Expecting all English language students to learn to read and spell in the same way as they do in their native language is misguided, writes Melanie Butler
We need to talk about spelling. It is, after all, the single most difficult thing about English, at least according to a survey of second-language speakers at Cambridge Assessment. They would agree with a comment I saw on social media recently: ‘English is a simple language with a simple grammar and a psychotic spelling system.’
Yet in EFL we barely teach it. Foreign children, it seems, are expected simply to acquire it naturally, though no child in the English-speaking world would be expected to get through primary school without being taught and tested in spelling. In the US it is a national obsession, with groups of children subjected live on television to trial by orthography in a so-called ‘spelling bee’.
They don’t have spelling bees in Spain. Spanish is a transparent language with an almost perfect match between graphemes and phonemes; words are spelled exactly the way they’re pronounced. The same is true of Turkish, Finnish and Italian. Transparent-language speakers don’t just have an easier time learning to spell, they learn to read much more quickly and have a much lower rate of dyslexia.
Around 1 per cent of Spanish children are diagnosed as dyslexic, while the rate in the English-speaking world is 8 to10 per cent. When Spanish or Turkish children try to learn English, 8 to 10 per cent will also develop dyslexia, a condition that correlates not only with reading difficulties but with learning a second language.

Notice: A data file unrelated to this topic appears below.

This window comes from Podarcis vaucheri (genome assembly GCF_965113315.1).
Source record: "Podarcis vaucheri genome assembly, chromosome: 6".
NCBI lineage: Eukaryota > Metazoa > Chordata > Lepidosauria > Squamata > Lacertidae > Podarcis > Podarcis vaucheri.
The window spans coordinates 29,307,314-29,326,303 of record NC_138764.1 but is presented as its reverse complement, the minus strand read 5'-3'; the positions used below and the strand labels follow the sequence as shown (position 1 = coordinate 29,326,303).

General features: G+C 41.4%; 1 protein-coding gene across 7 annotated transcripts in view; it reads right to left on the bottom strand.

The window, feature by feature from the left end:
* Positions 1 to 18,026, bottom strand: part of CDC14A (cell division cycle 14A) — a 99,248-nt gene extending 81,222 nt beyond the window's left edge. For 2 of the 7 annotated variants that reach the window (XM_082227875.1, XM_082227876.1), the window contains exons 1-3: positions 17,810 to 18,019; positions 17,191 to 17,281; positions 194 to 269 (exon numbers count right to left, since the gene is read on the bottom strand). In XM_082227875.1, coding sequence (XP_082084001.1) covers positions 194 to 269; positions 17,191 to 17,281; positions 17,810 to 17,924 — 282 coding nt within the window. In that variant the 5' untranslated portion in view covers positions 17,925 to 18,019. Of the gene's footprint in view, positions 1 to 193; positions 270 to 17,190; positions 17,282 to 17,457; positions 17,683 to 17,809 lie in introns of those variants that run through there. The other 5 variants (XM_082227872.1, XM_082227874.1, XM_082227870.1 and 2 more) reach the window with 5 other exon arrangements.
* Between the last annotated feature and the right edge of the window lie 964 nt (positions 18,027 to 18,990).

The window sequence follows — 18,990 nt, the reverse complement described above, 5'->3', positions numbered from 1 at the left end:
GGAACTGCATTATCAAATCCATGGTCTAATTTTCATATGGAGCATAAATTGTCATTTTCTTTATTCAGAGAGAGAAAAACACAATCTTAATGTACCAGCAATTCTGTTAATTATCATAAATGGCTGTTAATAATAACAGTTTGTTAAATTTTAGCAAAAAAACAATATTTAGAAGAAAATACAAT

Do we test them for this problem? No, we’re too busy trying to decide their learning style. Even if we find out they have the problem, what do we do to support them? All too often, the answer is nothing. Dyslexia does not appear in our training courses or our textbooks. In the magic world of EFL, it does not exist.
EFL follows the mantra that the reading skills from a child’s first language are transferred to their second language and therefore don’t need to be dealt with at all. But the skills you use to learn to read in a transparent language are completely different to the ones you need to read in an opaque one like English, French or Arabic.
In their book The Learning Mind, Sarah-Jayne Blakemore and Uta Frith describe the differences between the brain processes Italian children use to read and those used by English children. The Italians process reading entirely in the area of the brain dedicated to phonemic processing, while English children rely largely on the semantic area but use over a dozen different areas to read.
Think about that for a moment. We give a group of Italian teenagers an authentic text and ask them to guess the meaning of the underlined words from context. Even if they know the 90 per cent of surrounding words required to guess successfully from context, their brains are not wired to check semantic meaning while reading. Small wonder, then, as Catherine Walter has pointed out, that foreign learners are much less successful at guessing from context than English speakers. We are asking them to read in a different part of their brain.